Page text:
HIV Prevention Community
to jean clude ,teak ,joggen ,lizzy louie and nursegirl and other expert...
About This Community:

If you believe you have been exposed to HIV and want help to judge your risk, would like advice about HIV testing, or have questions about the effectiveness of condoms or risks associated with specific sexual practices, this is the site for you.

Font Size:
A
A
A
Background:
Blank
Blank
Blank
Blank Blank

to jean clude ,teak ,joggen ,lizzy louie and nursegirl and other expertsabout handling the dead bodies

hi... every body in and out of this community
my question is regarding DEAD BODIES(known hiv infected). as this is less dicussed topic and i cant get it on the forum
When the person dies with hiv and in  the funeral ceremony the person used to get bath from there relatives and all and then get dressed up and then burnt. this is the procedure adopted traditionaly and cant be changed in INDIA. SPECIALLY TO MY COMMUNITY TO WHOM I BELONG.
so what r the odds that any of the family members get infection is ther any of the slightest chance in any way keeping in mind the cuts abrasions mucous membrane exposure and the  dead body had secretions as more common ..........
plz i m not paronoid just i want the scintific reason and hope this topic shold relly be disccussed. AS  in CDC TOPIC I READ  that UNIVERSAL saftey precation should be made while handling the dead bodies...
plz i will really appreciate
Related Discussions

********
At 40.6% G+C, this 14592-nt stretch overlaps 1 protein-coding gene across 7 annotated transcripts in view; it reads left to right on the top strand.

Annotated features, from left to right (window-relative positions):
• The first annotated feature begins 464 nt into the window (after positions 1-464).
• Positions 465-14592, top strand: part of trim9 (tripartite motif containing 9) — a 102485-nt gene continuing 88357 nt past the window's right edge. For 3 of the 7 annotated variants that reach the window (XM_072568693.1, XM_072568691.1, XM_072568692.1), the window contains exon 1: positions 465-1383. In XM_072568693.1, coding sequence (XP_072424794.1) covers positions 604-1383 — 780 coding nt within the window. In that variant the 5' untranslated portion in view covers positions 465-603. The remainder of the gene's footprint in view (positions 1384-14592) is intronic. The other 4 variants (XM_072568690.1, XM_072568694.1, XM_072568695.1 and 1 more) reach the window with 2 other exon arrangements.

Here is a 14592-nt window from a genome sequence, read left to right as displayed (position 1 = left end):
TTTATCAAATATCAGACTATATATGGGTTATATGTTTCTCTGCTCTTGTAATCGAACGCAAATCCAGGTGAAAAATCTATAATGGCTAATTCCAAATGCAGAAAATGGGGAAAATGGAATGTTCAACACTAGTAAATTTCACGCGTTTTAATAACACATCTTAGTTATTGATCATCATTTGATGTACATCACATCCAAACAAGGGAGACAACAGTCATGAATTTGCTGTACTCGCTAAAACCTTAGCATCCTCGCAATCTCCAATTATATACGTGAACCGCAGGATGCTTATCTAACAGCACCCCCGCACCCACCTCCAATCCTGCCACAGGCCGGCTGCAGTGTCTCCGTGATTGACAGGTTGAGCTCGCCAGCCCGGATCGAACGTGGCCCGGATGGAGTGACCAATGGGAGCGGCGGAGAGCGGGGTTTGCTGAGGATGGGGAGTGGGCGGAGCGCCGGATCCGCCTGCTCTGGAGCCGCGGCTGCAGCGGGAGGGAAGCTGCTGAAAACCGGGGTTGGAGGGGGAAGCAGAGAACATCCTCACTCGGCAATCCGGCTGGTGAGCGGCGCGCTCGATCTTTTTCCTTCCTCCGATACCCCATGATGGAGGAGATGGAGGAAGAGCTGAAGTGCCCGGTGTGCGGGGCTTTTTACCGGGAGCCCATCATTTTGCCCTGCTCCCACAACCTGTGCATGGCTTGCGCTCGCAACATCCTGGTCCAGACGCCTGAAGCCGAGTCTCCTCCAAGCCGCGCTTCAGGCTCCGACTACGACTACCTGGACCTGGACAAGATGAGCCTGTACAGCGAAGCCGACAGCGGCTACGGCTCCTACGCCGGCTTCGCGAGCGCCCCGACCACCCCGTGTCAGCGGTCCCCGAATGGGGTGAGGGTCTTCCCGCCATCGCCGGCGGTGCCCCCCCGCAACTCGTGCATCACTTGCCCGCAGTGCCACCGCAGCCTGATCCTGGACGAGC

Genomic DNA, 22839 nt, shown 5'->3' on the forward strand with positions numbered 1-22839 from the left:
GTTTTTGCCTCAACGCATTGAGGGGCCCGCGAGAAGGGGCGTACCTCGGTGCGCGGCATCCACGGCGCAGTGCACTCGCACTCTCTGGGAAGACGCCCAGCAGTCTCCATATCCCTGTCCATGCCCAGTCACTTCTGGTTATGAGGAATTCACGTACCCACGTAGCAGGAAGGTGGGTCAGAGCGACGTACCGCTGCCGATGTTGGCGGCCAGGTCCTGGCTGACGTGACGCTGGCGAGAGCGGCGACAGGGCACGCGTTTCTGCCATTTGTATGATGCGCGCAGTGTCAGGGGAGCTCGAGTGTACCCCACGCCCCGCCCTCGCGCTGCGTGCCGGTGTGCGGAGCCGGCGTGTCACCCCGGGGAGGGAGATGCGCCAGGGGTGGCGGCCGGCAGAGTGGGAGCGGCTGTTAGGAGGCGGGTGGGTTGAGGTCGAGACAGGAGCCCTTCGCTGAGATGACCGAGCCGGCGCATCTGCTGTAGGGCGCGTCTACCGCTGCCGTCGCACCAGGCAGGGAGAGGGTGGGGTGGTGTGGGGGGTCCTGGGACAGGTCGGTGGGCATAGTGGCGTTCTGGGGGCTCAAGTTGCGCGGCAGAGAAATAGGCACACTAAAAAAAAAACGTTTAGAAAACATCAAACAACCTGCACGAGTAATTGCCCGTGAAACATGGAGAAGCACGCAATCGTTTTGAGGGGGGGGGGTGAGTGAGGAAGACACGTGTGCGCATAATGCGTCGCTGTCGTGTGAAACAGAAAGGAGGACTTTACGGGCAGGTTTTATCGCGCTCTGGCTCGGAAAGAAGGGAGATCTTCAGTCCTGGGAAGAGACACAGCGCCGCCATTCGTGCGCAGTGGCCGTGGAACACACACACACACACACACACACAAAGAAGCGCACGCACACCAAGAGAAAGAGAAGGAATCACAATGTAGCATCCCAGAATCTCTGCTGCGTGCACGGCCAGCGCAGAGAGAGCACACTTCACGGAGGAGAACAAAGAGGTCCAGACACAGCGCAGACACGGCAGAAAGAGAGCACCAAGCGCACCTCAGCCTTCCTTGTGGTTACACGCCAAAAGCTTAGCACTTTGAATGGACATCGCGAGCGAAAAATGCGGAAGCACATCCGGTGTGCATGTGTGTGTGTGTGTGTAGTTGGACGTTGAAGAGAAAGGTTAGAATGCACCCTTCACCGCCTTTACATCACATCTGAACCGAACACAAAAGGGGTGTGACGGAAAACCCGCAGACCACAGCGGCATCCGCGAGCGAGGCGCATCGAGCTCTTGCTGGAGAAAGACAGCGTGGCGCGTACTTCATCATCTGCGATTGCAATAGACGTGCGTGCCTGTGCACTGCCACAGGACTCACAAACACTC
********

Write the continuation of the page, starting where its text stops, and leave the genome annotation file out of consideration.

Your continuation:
14 Comments Post a Comment
Blank
186166_tn?1385262982
Blank
480448_tn?1403547723
Color me confused.  Sorry, but you're all over the place here.  I just replied to your PM asking about possible risks while taking care of two POS family members of yours, and then you post this thread.  ?????

With all due respect, it seems as though you've got a bit of an HIV phobia, which unfortunately, is not uncommon.  For that kind of irrational obsessive thought, you should seek professional help.  The very best thing you could do for both yourself, and for your infected loved ones...is to educate yourself and get rid of the misconceptions.

Your questions on this thread alone (the same as the one you already asked back in Sept, btw) are silly.  Even with your religous practices when it comes to post-mortem rituals in your culture, from what I understand, only the people in the funeral business handle the corpses, therefore, it wouldn't necessitate any kind of precautions on behalf of spectators at all.  Burning a body would be of no risk if you are in the nearby vicinity.  

It goes without saying that anyone who has to handle a deceased person should utilize universal precautions (which simply means gloves if there is a possibility of exposure to bodily fluids, eye protection if there is a risk of some sort of splashing of fluids, etc etc.)  It is the same thing we do in the health care world....and basically, in more simpler terms, it is common sense.

Time to move on and try to rid yourself of your HIV hang-ups.
Blank
188761_tn?1320166132
Prem,